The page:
17 thoughts on “Automobile, circa 1916

  1. “Maude, how do you like this pose for the photo? I’m saluting Rooster Rock.”

    “Oh, Elmer, always with the japes.”

  2. First thought: he’s saluting with the wrong hand. The last U.S. auto manufacturer to switch to left hand steering was Pierce Arrow in the early ’20s though most of the rest had switched in the mid teens. But looking at the license plate I think the photo has been flipped.

  3. This car looks similar to the one seen on yesterday’s Morrison bridge posting.

    Is the man shielding his eyes to see a plane? Our about to rub his eye? He looks like he’s saluting.

  4. Thanks Mike. I knew someone would ID the car. Looks like they were right hand steering till about 1913 when they switched to left. It also looks like that specific radiator emblem started in 1913. I think this further supports the fact that the photo was flipped. Now, what is he saluting?

  5. Photo has not been flipped, based on button overlay on the men’s and women’s jackets they are wearing. RHD cars were still quite prevalent on the roads in this period. It’s hard to get a read on the license plate; it’s definitely dark letters on a white background, which was not the style for 1916 Oregon plates (plates had to be replaced every year back then). Might be a 1915 or a 1919 Oregon plate, which puts into question the date of this photo. But the number font is not quite matching the plates I’m seeing online. Grrr…will continue looking into this.

    In any case, it looks like this might be a nice day drive up the new Columbia River highway.

  6. I don’t agree that the photo was flipped. Look at the lapels of the coats that the man and woman are wearing. The lapels match the time-honored right-left orientation of the wearers gender.

  7. This couple may be checking out one of the waterfalls on the Columbia River Highway which was dedicated by Rose Festival Queen Muriel on June 7, 1916 at Multnomah Falls. Several people drove their cars to the dedication and a train from Union Station also brought several people.
    The Oregonian reported on Sunday following the dedication that 3,650 cars had traveled on the Columbia River Highway.

  8. Truly odd. Good luck finding the google map street view. I did download and flip the image, hoping it might look more familiar, today’s pic definitely seems reversed–but other than the wire, there’s no give-aways as to location. Roads, especially paved, would have been fairly limited circa 1916; hard to tell but it looks like earthen road.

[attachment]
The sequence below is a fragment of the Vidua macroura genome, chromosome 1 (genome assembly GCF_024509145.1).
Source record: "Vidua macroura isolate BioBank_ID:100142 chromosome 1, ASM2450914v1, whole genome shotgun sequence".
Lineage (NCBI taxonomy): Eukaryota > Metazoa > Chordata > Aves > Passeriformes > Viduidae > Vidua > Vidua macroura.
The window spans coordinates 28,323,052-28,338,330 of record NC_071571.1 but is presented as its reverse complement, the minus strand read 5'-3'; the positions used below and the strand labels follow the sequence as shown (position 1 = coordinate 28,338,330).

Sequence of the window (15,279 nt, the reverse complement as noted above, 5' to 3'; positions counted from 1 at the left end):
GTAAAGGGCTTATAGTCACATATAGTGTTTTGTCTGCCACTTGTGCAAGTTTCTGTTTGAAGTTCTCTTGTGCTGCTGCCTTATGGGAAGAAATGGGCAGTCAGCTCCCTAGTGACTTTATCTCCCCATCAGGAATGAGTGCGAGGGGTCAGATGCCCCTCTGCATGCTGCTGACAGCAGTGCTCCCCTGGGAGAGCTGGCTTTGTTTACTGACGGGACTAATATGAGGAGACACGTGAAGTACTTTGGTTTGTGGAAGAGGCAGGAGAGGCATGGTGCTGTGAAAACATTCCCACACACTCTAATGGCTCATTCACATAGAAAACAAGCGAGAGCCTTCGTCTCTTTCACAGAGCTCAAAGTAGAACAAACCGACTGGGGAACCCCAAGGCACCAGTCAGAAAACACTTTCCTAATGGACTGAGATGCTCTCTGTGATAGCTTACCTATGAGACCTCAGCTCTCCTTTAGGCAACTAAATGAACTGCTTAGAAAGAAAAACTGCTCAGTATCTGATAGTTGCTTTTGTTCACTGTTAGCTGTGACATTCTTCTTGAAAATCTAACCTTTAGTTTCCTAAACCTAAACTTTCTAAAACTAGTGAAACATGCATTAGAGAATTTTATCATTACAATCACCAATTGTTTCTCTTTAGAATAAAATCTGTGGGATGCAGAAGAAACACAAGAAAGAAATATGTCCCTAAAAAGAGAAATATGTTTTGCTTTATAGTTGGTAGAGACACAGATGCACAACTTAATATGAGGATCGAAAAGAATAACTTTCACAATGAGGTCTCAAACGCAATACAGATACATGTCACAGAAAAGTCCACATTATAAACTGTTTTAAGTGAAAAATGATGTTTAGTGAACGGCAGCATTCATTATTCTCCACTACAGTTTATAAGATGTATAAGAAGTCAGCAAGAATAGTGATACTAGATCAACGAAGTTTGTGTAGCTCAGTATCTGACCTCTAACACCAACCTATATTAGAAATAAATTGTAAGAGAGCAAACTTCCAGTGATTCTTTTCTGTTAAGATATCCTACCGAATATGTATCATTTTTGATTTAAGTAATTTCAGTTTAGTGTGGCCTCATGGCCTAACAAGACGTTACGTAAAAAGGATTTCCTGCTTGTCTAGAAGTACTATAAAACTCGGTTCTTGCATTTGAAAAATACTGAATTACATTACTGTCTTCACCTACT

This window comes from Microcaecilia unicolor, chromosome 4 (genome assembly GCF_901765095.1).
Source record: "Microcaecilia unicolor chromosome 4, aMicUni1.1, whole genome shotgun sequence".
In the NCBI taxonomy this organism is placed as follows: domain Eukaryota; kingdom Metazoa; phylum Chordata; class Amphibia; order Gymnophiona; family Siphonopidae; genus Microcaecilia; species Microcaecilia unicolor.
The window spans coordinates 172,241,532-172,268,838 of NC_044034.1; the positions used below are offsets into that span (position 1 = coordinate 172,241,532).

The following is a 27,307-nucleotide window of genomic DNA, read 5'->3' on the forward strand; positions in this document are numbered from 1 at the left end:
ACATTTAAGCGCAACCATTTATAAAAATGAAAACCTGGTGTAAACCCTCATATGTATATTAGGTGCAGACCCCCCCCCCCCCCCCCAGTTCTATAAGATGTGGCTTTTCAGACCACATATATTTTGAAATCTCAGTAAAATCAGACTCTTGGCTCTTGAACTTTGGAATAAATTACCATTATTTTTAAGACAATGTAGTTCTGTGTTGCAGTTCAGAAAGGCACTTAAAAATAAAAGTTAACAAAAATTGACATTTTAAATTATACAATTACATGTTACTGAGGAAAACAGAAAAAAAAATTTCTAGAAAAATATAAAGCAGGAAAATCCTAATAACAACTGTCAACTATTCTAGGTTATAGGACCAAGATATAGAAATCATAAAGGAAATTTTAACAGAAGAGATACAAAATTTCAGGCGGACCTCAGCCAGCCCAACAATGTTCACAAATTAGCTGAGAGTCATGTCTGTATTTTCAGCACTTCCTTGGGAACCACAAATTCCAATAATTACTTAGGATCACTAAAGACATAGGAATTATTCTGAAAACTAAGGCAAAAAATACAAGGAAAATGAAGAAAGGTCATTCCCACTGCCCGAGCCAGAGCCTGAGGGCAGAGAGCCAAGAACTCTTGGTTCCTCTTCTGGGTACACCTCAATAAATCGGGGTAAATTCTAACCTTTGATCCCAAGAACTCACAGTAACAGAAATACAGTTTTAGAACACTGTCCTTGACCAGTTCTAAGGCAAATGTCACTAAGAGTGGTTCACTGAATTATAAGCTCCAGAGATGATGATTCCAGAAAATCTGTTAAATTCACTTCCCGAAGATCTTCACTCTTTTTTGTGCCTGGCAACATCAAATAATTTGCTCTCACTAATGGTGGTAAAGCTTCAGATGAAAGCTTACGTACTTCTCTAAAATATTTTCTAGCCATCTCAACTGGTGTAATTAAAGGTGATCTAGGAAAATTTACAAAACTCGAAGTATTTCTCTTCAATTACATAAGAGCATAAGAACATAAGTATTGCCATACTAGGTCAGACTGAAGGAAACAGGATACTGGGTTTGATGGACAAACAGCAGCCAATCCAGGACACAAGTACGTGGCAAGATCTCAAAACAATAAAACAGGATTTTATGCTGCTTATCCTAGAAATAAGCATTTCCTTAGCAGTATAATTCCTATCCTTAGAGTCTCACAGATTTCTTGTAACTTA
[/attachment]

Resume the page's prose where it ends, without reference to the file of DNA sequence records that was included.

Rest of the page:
So strange that a photographer is in a road, capturing the car and couple, in a nondescript woodland area, with the woman focussed on the camera yet looking candidly stern, the man inexplicably peering skyward or at something tall in a more serious mood–possibly posed, possibly saluting or momentarily distracted. His actions seem to be the purpose of the photo, but it’s unclear. Perhaps he sees a an eagle, waterfall, a statue, a flagpole, a beacon tower–the electric wire suggests the road leads to something. Or, as someone else said, maybe a plane or perhaps a dirigible is passing, definitely a sight to behold in those days.

    Those spare tires were pretty slick–already inflated and mounted on rims that just slip on and off the wooden wheel mounts. I bet there is another spare on the other side.

    Overall, I’m guessing this is a wealthy couple, clearly well-fed, possibly people of note, affluent enough to afford an automobile and an amateur photographer, fitted for adventure with spare tires, dressed for the outdoors, exploring the nether reaches of our early road system and electric grid, documenting their adventure, capturing the majestic pride of the husband and the slightly less exhilarated wife.

  9. Jack, your observation is better. I didn’t think to look at the jacket buttons. I agree, the photo has not been flipped. It still looks more like a salute than shading the eyes but… ?

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